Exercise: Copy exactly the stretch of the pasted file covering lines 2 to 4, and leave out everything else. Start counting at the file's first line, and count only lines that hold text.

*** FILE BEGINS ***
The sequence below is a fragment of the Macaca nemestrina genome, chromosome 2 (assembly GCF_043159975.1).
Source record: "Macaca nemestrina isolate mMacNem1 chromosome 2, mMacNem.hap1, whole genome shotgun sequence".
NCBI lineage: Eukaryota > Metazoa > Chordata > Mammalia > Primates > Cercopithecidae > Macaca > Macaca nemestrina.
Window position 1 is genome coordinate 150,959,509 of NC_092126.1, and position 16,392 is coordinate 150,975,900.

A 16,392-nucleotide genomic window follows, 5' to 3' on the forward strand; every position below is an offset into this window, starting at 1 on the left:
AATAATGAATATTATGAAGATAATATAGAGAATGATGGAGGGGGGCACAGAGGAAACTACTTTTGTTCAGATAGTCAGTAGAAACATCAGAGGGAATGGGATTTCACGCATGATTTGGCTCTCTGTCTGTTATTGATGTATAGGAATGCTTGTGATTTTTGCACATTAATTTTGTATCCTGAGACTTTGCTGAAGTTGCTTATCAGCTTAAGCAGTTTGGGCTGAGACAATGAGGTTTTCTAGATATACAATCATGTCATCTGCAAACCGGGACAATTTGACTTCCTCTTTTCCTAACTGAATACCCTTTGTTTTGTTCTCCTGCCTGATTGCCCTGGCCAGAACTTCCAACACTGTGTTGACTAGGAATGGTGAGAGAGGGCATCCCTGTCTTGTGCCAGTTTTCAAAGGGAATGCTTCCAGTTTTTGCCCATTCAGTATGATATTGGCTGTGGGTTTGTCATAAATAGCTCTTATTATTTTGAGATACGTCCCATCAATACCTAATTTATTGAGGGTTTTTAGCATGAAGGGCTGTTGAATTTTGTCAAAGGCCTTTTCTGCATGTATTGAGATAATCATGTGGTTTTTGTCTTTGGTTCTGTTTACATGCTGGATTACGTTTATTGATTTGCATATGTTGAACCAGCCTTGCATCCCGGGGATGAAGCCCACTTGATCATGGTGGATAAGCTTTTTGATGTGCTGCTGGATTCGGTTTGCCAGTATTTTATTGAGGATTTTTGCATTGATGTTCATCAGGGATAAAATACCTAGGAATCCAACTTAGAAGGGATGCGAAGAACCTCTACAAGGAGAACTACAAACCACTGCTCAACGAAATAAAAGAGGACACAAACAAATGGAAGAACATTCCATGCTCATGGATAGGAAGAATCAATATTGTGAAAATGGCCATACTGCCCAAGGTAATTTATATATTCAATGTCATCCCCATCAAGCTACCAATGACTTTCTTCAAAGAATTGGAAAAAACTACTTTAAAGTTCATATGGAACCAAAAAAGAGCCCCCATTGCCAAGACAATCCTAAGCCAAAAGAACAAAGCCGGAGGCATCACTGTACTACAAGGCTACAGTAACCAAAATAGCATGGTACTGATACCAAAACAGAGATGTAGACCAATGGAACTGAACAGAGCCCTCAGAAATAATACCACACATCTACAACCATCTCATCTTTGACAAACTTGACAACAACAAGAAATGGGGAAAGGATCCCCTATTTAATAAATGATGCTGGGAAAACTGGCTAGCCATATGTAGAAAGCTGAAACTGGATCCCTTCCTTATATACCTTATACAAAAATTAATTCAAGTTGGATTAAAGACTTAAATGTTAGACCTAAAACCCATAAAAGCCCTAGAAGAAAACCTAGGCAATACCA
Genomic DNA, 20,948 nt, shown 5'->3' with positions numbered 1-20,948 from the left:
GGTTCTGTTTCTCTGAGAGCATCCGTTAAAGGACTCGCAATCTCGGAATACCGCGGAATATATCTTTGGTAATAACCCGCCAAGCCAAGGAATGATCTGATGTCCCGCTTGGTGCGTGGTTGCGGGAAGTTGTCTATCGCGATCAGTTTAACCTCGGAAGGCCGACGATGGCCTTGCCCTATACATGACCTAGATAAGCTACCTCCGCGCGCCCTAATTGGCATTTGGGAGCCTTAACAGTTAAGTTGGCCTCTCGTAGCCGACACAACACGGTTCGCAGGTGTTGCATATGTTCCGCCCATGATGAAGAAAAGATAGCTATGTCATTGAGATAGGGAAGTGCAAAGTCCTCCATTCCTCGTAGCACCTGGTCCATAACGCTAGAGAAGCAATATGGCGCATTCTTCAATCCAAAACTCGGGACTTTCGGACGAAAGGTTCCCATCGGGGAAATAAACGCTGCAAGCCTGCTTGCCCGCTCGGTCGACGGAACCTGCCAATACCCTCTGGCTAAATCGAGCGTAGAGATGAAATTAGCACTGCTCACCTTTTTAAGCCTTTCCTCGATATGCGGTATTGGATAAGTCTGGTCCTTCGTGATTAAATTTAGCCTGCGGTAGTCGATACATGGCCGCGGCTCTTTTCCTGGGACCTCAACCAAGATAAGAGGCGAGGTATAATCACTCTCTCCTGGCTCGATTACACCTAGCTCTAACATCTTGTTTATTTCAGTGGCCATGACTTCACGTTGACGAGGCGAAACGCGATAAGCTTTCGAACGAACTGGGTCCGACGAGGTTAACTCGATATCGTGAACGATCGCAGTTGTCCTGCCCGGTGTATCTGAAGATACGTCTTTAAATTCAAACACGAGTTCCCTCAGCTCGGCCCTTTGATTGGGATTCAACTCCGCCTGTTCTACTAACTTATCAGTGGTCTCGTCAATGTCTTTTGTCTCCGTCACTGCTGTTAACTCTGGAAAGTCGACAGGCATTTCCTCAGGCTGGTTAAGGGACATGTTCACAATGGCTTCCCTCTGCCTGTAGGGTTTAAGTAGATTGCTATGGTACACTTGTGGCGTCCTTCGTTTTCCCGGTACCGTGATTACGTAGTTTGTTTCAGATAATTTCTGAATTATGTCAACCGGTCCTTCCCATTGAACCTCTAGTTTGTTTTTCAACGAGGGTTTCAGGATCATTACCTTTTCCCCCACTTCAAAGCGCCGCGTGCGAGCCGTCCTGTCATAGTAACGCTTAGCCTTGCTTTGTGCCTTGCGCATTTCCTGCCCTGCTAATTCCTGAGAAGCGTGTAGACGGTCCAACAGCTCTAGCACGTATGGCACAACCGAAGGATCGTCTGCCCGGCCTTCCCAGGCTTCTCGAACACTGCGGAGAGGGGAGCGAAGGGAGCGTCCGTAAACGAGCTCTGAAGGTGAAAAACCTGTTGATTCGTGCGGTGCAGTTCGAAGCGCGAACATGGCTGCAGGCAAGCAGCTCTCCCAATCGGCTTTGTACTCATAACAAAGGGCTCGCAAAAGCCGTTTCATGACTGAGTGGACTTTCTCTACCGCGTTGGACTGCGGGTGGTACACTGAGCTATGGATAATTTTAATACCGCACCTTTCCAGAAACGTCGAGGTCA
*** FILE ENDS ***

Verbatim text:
Source record: "Macaca nemestrina isolate mMacNem1 chromosome 2, mMacNem.hap1, whole genome shotgun sequence".
NCBI lineage: Eukaryota > Metazoa > Chordata > Mammalia > Primates > Cercopithecidae > Macaca > Macaca nemestrina.
Window position 1 is genome coordinate 150,959,509 of NC_092126.1, and position 16,392 is coordinate 150,975,900.